Exchange Matters / April 13, 2017

The President’s Corner: March Madness

By Jennifer Clinton, PhD, President, Global Ties U.S.

Exchange program participants at an event.

Two important events happened in the month of March: the famous annual NCAA basketball tournament and the release of the President’s first budget.

The Trump Administration published its “skinny” budget blueprint on March 16 outlining plans for defense and non-defense discretionary spending. The budget calls for a $54 billion increase in defense spending – a full repeal of the spending caps often referred to as “sequester.” To offset these costs, the budget reduces non-defense discretionary spending by about one-tenth. Relative to today’s level, the budget would cut the State Department by 29 percent ($11 billion), the Environmental Protection Agency by 31 percent ($3 billion), the Health and Human Services Department by 16 percent ($13 billion), and the Education Department by 14 percent ($9 billion). Most other domestic agencies would also see substantial cuts; 19 smaller agencies would be eliminated entirely.

The NCAA tournament had a top-seed winner in North Carolina, but this year’s tournament saw a #7 and #3 seed make it to the Final Four, and quite a few bracket-busters with the early elimination of favorites Duke and Villanova.

I grew up playing basketball so the NCAA tournament is near and dear to my heart. Like millions of Americans, I look forward to the tournament each year, and look back fondly at my own playing days. Early in my career I was widely recognized as a great defender; I was tenacious and stuck to my opponents like glue. People were intimidated when they knew I was to guard them. As I progressed through high school, I quickly learned that although defense was important, alone it just can’t win games. You actually have to score points. And to do this, you have to shoot—and miss—a lot. I recognized that my one-dimensional game was not sustainable, and made worked tirelessly at my offensive game to increase my versatility and skills as a player. This required fundamental change and a lot of hard work, but it paid off when I earned a full scholarship to play Division I basketball.

What does this have to do with the President’s budget? The proposed massive cuts to the State Department signal that we are changing our game and our role in the world from a more balanced game to a singular focus: defense. According to Ambassador Barbara Stephenson, President of the American Foreign Service Association, our diplomats on the frontlines play a major offensive role “in opening markets for U.S. goods, assisting Americans abroad, negotiating agreements in line with U.S. goals, reporting on threats to the U.S. homeland, and work alongside our military colleagues on a range of missions, from stabilizing Iraq to earthquake relief in Haiti.”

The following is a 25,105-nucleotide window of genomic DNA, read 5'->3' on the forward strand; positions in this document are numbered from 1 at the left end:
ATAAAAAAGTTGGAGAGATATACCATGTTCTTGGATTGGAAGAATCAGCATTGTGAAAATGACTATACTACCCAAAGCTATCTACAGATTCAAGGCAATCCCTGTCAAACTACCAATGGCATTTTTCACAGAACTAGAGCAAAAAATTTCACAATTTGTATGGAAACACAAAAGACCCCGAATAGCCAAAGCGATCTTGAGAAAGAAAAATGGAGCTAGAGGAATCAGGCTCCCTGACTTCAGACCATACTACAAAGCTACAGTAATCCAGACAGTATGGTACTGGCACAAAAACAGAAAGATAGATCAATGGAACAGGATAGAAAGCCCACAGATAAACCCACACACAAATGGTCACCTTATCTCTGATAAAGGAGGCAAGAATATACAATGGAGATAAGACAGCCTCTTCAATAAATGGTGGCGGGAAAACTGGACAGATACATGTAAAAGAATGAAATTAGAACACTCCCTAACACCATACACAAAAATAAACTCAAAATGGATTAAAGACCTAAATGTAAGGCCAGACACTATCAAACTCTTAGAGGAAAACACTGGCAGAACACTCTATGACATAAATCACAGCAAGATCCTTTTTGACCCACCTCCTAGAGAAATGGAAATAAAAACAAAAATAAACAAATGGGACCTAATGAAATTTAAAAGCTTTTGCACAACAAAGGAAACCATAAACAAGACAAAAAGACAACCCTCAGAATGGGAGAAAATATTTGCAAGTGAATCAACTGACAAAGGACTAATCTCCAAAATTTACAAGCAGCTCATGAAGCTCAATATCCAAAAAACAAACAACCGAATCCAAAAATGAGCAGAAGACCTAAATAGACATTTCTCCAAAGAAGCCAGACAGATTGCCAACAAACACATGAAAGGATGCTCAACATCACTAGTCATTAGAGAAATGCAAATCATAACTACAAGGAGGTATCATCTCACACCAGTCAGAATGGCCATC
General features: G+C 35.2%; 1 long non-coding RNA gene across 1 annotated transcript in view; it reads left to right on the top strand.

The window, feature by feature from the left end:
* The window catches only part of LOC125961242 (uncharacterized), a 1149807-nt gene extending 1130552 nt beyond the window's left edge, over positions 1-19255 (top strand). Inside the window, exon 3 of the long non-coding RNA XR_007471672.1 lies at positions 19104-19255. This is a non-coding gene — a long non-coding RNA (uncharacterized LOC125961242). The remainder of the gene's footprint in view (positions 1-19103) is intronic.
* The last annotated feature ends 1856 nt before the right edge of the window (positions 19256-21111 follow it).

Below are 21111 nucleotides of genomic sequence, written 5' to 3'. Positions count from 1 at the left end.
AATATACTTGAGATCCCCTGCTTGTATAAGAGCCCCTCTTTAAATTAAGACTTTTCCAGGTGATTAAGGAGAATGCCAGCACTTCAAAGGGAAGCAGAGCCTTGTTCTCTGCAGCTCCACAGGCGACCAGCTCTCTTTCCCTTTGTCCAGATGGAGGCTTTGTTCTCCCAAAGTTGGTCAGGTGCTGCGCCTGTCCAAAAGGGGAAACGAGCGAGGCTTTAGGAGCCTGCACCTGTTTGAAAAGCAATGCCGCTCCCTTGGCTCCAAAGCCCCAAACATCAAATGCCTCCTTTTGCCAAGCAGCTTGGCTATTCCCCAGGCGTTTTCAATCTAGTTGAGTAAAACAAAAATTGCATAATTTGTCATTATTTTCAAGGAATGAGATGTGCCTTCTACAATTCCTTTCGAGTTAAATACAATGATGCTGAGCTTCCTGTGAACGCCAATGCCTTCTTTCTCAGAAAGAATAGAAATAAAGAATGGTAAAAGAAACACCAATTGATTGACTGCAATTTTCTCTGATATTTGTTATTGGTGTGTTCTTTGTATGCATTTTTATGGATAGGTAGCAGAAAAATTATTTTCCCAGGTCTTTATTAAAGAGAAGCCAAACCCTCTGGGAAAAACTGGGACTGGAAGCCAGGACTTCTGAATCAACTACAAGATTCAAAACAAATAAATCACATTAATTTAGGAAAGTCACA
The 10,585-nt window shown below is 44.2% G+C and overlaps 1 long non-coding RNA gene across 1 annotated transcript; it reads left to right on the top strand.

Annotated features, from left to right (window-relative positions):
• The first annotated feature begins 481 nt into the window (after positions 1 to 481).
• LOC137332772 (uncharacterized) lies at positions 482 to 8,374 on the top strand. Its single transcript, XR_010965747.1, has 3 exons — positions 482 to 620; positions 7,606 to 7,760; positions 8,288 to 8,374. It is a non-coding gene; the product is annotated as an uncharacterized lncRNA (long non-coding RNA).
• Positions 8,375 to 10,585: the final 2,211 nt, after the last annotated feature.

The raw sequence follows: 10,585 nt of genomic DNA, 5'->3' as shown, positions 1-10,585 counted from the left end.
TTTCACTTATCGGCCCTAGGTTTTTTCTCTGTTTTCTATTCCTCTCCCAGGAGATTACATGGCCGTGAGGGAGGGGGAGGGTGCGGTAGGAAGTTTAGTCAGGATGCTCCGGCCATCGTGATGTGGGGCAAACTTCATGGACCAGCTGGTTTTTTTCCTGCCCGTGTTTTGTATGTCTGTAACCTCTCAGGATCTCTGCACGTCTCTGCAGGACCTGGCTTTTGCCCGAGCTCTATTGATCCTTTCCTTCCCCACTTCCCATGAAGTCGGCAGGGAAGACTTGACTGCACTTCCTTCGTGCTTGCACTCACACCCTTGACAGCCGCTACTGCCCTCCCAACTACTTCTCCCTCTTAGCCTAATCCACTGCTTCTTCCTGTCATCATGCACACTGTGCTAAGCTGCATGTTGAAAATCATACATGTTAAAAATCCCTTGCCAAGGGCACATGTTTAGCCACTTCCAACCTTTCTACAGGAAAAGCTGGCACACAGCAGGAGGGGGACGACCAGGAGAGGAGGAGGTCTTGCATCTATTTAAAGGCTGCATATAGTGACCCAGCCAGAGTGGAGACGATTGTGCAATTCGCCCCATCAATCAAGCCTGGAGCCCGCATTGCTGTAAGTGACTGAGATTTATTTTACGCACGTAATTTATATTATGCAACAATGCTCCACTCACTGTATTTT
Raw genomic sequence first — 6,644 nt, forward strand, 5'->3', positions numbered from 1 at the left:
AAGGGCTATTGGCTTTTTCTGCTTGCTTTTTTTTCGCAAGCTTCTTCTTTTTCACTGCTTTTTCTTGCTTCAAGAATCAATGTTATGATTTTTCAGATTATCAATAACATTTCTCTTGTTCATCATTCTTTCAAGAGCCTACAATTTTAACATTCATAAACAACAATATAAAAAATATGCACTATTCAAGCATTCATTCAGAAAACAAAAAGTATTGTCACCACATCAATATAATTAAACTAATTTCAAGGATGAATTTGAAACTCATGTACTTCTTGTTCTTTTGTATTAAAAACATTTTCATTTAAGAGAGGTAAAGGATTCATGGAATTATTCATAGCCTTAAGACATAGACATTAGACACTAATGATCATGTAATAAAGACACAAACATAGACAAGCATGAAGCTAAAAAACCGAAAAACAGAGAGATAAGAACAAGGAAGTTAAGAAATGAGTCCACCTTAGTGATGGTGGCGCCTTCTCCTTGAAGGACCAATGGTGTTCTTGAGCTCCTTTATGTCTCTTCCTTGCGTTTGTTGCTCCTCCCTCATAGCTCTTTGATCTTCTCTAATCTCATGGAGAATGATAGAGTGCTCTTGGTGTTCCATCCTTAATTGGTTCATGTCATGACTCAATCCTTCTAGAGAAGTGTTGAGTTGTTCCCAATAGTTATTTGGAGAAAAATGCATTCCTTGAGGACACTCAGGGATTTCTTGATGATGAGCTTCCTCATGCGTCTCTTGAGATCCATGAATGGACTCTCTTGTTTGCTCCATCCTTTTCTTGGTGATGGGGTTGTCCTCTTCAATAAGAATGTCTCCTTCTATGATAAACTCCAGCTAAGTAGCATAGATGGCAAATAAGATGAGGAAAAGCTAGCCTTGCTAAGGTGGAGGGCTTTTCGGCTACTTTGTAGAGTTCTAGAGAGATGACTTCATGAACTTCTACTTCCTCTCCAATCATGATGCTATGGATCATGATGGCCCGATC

International exchange programs, particularly the IVLP, are one of the most important offensive “plays” the U.S. has at its disposal. America knows and loves its sports, and intuitively gets that you don’t win national championships by benching your top scorers–which is why so many top leaders across the government, including dozens of Republicans, are making it clear that America cannot retreat from its offensive game – diplomacy. Secretary of Defense General James Mattis, Senator Lindsey Graham (R-S.C.), Senate Majority Leader Mitch McConnell (R-KY), Senator Marco Rubio (R-FL), Rep. Mac Thornberry (R-TX), Chairman of the House Armed Services Committee, and Rep. Ed Royce (R-CA), Chairman of the House Foreign Affairs Committee, have all asserted that pulling back on our investment in diplomacy is pulling back on America’s leadership in the world.

These messages are reinforced by the nine in 10 Americans who support strong U.S. global leadership, which requires strong diplomacy and a broad and robust playbook which includes international exchange programs. Throughout our Network, so many are stepping forward to remind and engage Americans that we need a strong offensive game to complement our defense. Such a strategy is necessary to win “the long game.”

Earlier this month, Ambassador Barbara Stephenson and I gathered our respective local networks in Florida to discuss ways in which the Foreign Service community in FL and Global Ties members and volunteers can work together to amplify each other’s’ messages on the impact diplomatic activities–including the IVLP–has in the state of Florida. On any given day, there are more people visiting Florida than live in 13 U.S. states and those visitors will, on average, spend $224 million every day. International trade comprises 17 percent of Florida’s economy, and FL ranks sixth among all U.S. states in employment by majority foreign-owned firms. It’s clear that Florida is incredibly dependent upon America playing offense around the world, and it is just one of many examples.

The American Gaming Association estimated that Americans would wager approximately $10.4 Billion on March Madness, a series of games with no guarantee of winning that are, ultimately, a game, with only pride and money at stake. When you weigh this against the investment in foreign affairs and diplomacy, with such a clear connection between investment and long-term benefit and return, the choice looks obvious. Let’s continue to work together to play the long game, smartly, strategically, loudly, and clearly.